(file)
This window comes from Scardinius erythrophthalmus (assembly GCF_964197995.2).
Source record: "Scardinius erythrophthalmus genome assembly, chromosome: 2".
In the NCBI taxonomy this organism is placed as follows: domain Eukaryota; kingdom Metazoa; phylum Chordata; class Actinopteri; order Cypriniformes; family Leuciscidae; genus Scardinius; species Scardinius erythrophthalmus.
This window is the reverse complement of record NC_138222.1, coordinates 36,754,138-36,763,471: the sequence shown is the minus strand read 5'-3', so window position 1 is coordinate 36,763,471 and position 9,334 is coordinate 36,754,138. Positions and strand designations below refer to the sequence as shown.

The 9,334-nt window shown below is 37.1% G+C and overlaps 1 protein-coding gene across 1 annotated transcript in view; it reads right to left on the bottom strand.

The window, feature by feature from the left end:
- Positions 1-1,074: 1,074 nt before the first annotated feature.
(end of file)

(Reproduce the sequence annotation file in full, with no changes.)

This window comes from Scardinius erythrophthalmus (assembly GCF_964197995.2).
Source record: "Scardinius erythrophthalmus genome assembly, chromosome: 2".
In the NCBI taxonomy this organism is placed as follows: domain Eukaryota; kingdom Metazoa; phylum Chordata; class Actinopteri; order Cypriniformes; family Leuciscidae; genus Scardinius; species Scardinius erythrophthalmus.
This window is the reverse complement of record NC_138222.1, coordinates 36,754,138-36,763,471: the sequence shown is the minus strand read 5'-3', so window position 1 is coordinate 36,763,471 and position 9,334 is coordinate 36,754,138. Positions and strand designations below refer to the sequence as shown.

The 9,334-nt window shown below is 37.1% G+C and overlaps 1 protein-coding gene across 1 annotated transcript in view; it reads right to left on the bottom strand.

The window, feature by feature from the left end:
- Positions 1-1,074: 1,074 nt before the first annotated feature.